Maywood Fine Arts dancers outside of the organization’s Fifth Avenue dance studio, Stairway of the Stars, on Thursday. | Below, MFA co-founder Lois Baumann sports an Obama ‘Change’ t-shirt inside of the studio. || Shanel Romain/VFP
Thursday, January 19, 2017 || By Michael Romain || @maywoodnews || Updated: 11:37 p.m.
Earlier this evening, dozens of dancers from Maywood Fine Arts gathered outside of the organization’s bright, new Fifth Avenue dance studio, Stairway of the Stars, and held out electric candles.
The demonstration was part of a nationwide campaign called the “Ghostlight Project,” during which arts and theater supporters in time zones across the country gathered at 5:30 p.m. today to make a pledge “to stand for and protect the values of inclusion, participation, and compassion for everyone regardless of race, class, religion, country of origin, immigration status, (dis)ability, age, gender identity, or sexual orientation,” according to the project’s website.
“Theaters across the country have what’s called a ‘ghostlight,’ so that anyone who comes to the stage after hours, [when the theater is dark], can feel welcome,” said MFA board member Spooner Baumann.
Baumann said that MFA, along with the thousands of arts organizations taking part in this evening’s demonstration, is fighting for those open values ahead of the Jan. 20 inauguration of President-elect Donald Trump.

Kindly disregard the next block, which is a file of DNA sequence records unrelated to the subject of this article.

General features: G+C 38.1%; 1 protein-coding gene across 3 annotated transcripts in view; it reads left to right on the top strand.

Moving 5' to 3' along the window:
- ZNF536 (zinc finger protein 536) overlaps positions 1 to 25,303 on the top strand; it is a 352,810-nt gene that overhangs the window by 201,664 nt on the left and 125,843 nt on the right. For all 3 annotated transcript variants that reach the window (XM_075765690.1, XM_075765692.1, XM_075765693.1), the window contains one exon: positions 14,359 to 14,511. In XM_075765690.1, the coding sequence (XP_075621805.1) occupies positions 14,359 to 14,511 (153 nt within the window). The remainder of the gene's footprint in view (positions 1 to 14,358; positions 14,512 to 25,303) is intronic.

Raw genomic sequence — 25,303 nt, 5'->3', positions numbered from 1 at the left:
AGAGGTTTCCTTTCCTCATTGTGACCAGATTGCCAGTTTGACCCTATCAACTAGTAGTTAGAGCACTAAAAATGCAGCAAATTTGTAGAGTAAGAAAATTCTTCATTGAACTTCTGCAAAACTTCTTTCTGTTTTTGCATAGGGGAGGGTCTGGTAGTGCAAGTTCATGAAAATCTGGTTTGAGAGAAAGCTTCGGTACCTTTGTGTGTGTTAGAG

During last year’s presidential campaign, Trump routinely courted controversy with tweets, statements, gestures and policy proposals that many people found offensive and distasteful.
His election last November has since drawn the ire of women across the country, hundreds of thousands of whom are planning to march on Washington, D.C., and in cities across the country (including Chicago), the day after the President-elect’s inauguration.
MFA co-founder Lois Baumann said that, while she’ll be too busy holding down the fort on Fifth Avenue to march, tonight’s vigil was a way of fighting back.
“It’s a civil right to be able to have a safe and happy community,” said Baumann, pointing to a piece of paper on which she wrote that phrase under the statement, “I fight for …”
Other students and community members filled out the pieces of paper, which were posted to the window of one of the studios.
“I am an African American child,” read one paper, “I fight for equality.”
“I am Symphony Taylor,” read another, “I fight for hope.”
“We are dancers,” read yet another, “We fight for expression.”
MFA co-founder Ernie Baumann said that the organization participated in the nationwide demonstration as a show of force in favor of those values.
“We did this because it’s the right thing to do,” he said. VFP
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